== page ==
A History of the Adur Valley
|Date||6th January 2024|
|Time||10:30 - 12:30|
|Presenter||Dr Janet Pennington|
To most people driving along the A27 the words ‘Adur valley’ mean a good view of Lancing College chapel, Shoreham Airport, Old Shoreham Toll Bridge and, to the north, perhaps a glimpse of the ruins of Bramber Castle – but there is much more to it than that. The Adur valley, with its tidal river, was once a broad sea estuary where coarse brown salt was made in medieval times. Ships made their way on the tide as far as Steyning, bringing wine and other goods from overseas.
Smuggling was rife, the proximity of Brighton in Regency times encouraging the illegal importation of coffee, opera glasses musical boxes and leather gloves, as well as the more commonly perceived tea, spirits, wines and tobacco. Come and hear about the ‘Stone-Age doughnuts’ of Old Erringham and the lack of wild oats at Applesham Farm. Find out what some of the Coombes’ church wall paintings mean and something about St. Botolph.
Bramber Castle had been a ruin for at least a hundred years by the time the Royalists and Roundheads clashed at Bramber bridge in 1643, but the uncrowned Charles II did pass that way in 1651 on his flight from the Battle of Worcester.
I lived at Botolphs in the Adur valley for some years, worked on several archaeological excavations in the area, was archivist at Lancing College, and prior to 1968 handed over many sixpences in order to pass over Old Shoreham Toll Bridge on the former A27 route. Luckily I was not on the Southdown double-decker bus that plunged into the river on 1st January 1949, but this story does have a happy ending.
I taught local history and palaeography for the Centre for Continuing janet penningtonEducation at the University of Sussex for many years, and was archivist at Lancing College. I am a past chairman and council member of the West Sussex Archives Society, a life member of the Sussex Archaeological Society and Hon. President of the Brighton & Hove Archaeological Society. I am also a past president and council member of the Wealden Buildings Study Group. I was a guided walks leader for West Sussex County Council for many years, and a member of their Library and Archives Committee. I am a Friend of The Keep Archives, a member of the Sussex Family History Group and a former council member of the Sussex Record Society.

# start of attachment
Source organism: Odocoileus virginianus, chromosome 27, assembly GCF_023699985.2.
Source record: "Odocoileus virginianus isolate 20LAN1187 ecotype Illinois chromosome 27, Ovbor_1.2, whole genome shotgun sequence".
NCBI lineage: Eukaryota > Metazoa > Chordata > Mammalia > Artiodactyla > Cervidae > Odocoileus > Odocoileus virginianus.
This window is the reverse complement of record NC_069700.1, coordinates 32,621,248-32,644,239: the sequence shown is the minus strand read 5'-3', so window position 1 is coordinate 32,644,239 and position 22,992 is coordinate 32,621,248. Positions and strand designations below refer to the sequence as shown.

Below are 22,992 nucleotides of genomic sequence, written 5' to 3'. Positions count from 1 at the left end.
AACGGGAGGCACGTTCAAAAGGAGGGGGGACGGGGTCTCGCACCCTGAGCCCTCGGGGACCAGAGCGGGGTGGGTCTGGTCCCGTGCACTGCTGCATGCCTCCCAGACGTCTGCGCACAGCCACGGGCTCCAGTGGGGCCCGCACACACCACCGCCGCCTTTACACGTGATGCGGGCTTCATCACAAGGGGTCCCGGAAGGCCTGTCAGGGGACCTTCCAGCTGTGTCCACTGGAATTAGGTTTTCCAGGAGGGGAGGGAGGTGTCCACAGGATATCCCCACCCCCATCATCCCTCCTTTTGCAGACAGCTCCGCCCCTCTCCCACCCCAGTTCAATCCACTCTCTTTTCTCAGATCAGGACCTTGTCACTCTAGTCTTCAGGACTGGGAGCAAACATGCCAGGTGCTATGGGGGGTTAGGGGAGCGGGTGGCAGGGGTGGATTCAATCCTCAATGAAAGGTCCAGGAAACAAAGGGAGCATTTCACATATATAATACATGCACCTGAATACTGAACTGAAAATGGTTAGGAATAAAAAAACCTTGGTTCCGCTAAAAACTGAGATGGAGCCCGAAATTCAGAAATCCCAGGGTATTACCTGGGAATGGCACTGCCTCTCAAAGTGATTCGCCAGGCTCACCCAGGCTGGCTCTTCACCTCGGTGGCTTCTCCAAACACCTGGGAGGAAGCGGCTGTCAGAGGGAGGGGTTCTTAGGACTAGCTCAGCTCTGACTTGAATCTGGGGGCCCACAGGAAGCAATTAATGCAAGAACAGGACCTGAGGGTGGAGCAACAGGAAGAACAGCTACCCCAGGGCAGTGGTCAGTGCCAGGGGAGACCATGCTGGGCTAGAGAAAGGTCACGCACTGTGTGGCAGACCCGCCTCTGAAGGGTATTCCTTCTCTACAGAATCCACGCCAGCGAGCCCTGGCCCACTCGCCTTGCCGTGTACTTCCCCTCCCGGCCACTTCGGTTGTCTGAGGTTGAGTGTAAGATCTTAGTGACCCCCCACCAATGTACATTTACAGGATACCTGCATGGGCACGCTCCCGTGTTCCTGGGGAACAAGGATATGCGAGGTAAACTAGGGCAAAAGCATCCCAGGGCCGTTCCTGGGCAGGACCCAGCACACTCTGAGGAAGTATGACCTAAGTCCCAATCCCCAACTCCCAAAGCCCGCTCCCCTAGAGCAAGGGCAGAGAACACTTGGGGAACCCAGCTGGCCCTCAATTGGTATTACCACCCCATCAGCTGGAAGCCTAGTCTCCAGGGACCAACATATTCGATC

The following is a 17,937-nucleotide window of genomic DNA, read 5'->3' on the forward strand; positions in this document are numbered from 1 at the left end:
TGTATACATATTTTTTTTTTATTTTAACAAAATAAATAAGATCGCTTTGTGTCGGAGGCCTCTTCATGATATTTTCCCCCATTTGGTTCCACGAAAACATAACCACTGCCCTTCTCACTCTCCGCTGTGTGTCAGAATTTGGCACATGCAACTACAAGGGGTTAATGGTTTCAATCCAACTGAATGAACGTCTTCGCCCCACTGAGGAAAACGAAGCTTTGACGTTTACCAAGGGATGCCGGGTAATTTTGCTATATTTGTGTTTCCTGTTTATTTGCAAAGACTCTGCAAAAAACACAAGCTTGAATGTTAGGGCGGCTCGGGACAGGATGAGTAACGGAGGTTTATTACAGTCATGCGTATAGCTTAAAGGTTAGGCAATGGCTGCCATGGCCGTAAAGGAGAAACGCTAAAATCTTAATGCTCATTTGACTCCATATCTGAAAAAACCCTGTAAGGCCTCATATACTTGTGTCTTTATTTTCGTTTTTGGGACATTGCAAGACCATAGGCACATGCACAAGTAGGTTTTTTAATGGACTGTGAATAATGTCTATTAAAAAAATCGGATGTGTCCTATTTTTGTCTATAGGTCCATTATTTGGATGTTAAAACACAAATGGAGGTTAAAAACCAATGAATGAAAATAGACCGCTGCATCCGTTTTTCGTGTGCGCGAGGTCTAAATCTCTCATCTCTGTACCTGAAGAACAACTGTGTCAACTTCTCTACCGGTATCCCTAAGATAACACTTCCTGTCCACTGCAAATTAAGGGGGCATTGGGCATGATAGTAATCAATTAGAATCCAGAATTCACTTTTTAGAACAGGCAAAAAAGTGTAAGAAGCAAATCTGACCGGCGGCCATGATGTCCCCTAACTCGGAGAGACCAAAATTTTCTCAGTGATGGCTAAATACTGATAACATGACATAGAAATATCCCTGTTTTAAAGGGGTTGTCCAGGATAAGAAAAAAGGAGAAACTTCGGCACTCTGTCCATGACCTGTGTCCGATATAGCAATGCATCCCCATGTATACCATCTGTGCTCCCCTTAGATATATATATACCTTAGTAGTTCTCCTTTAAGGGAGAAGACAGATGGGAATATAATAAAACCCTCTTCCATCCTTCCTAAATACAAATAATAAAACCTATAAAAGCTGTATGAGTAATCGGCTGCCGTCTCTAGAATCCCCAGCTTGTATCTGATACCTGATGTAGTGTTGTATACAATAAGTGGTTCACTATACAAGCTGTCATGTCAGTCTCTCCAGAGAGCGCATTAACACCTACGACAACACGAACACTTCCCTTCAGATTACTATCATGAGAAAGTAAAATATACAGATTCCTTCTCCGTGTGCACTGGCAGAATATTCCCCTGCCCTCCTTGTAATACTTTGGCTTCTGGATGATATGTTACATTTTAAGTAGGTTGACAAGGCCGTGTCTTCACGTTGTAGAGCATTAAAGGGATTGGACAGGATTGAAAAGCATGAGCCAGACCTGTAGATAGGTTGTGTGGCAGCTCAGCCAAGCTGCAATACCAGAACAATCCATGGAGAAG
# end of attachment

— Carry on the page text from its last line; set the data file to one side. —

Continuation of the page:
I am a member of the Regional Furniture Society and on the committee of the Steyning History Society.
My MA dissertation is about the Elizabethan owner of Wiston House, near Steyning; my PhD on Sussex inns and taverns means that I have been in more pubs than most people, mainly for research purposes. (Thesis) – Hard copies of my thesis The Inns and Taverns of Western Sussex, 1550-1700 : a regional study of their architectural and social history can be found locally at Sussex Archaeological Society Library, Lewes; University of Chichester Library; University of Southampton Library; West Sussex Record Office, Chichester; Worthing Library, Local Studies Section and at Steyning Museum or online.
I have published many articles in historical journals. The research for Chanctonbury Ring: The Story of a Sussex Landmark (2011) kept me very fit. It is available through local bookshops and libraries. I am revising the book for a second edition.
janetpenningtonI am an active member of the Wealden Buildings Study Group and an historian of the Wiston Estate. I undertake pub and house histories, and particularly enjoy applying documents to landscape and buildings. I give illustrated talks on Sussex history all round the county; some of my talks are more general, such as those on travel, the history of the small shop and the ritual protection of the home.